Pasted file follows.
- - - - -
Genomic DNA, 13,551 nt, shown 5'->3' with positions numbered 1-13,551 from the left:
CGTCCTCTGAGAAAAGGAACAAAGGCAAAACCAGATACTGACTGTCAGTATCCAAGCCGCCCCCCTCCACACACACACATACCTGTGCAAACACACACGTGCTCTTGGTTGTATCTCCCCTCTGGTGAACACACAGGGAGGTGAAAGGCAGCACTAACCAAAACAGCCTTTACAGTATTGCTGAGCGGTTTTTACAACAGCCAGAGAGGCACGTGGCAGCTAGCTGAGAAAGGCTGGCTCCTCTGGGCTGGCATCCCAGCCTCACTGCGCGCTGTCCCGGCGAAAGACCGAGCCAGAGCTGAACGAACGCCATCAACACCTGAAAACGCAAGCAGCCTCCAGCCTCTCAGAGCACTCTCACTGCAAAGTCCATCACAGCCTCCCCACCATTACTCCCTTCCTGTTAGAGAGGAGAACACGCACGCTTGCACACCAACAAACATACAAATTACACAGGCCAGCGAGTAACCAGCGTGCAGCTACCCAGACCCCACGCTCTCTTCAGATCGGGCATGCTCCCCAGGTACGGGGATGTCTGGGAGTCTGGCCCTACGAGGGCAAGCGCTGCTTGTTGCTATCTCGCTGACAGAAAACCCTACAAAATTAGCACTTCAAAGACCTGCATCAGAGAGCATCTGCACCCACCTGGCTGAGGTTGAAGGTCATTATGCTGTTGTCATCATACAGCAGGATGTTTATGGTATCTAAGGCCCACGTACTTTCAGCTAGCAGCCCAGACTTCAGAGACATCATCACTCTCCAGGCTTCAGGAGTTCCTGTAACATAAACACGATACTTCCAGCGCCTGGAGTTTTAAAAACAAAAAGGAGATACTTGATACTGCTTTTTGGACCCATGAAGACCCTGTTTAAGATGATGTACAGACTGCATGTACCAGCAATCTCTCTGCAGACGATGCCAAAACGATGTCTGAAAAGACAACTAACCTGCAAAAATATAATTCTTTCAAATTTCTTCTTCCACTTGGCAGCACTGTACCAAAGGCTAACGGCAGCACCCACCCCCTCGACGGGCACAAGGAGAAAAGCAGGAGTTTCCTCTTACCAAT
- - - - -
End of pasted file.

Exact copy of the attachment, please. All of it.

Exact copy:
Genomic DNA, 13,551 nt, shown 5'->3' with positions numbered 1-13,551 from the left:
CGTCCTCTGAGAAAAGGAACAAAGGCAAAACCAGATACTGACTGTCAGTATCCAAGCCGCCCCCCTCCACACACACACATACCTGTGCAAACACACACGTGCTCTTGGTTGTATCTCCCCTCTGGTGAACACACAGGGAGGTGAAAGGCAGCACTAACCAAAACAGCCTTTACAGTATTGCTGAGCGGTTTTTACAACAGCCAGAGAGGCACGTGGCAGCTAGCTGAGAAAGGCTGGCTCCTCTGGGCTGGCATCCCAGCCTCACTGCGCGCTGTCCCGGCGAAAGACCGAGCCAGAGCTGAACGAACGCCATCAACACCTGAAAACGCAAGCAGCCTCCAGCCTCTCAGAGCACTCTCACTGCAAAGTCCATCACAGCCTCCCCACCATTACTCCCTTCCTGTTAGAGAGGAGAACACGCACGCTTGCACACCAACAAACATACAAATTACACAGGCCAGCGAGTAACCAGCGTGCAGCTACCCAGACCCCACGCTCTCTTCAGATCGGGCATGCTCCCCAGGTACGGGGATGTCTGGGAGTCTGGCCCTACGAGGGCAAGCGCTGCTTGTTGCTATCTCGCTGACAGAAAACCCTACAAAATTAGCACTTCAAAGACCTGCATCAGAGAGCATCTGCACCCACCTGGCTGAGGTTGAAGGTCATTATGCTGTTGTCATCATACAGCAGGATGTTTATGGTATCTAAGGCCCACGTACTTTCAGCTAGCAGCCCAGACTTCAGAGACATCATCACTCTCCAGGCTTCAGGAGTTCCTGTAACATAAACACGATACTTCCAGCGCCTGGAGTTTTAAAAACAAAAAGGAGATACTTGATACTGCTTTTTGGACCCATGAAGACCCTGTTTAAGATGATGTACAGACTGCATGTACCAGCAATCTCTCTGCAGACGATGCCAAAACGATGTCTGAAAAGACAACTAACCTGCAAAAATATAATTCTTTCAAATTTCTTCTTCCACTTGGCAGCACTGTACCAAAGGCTAACGGCAGCACCCACCCCCTCGACGGGCACAAGGAGAAAAGCAGGAGTTTCCTCTTACCAAT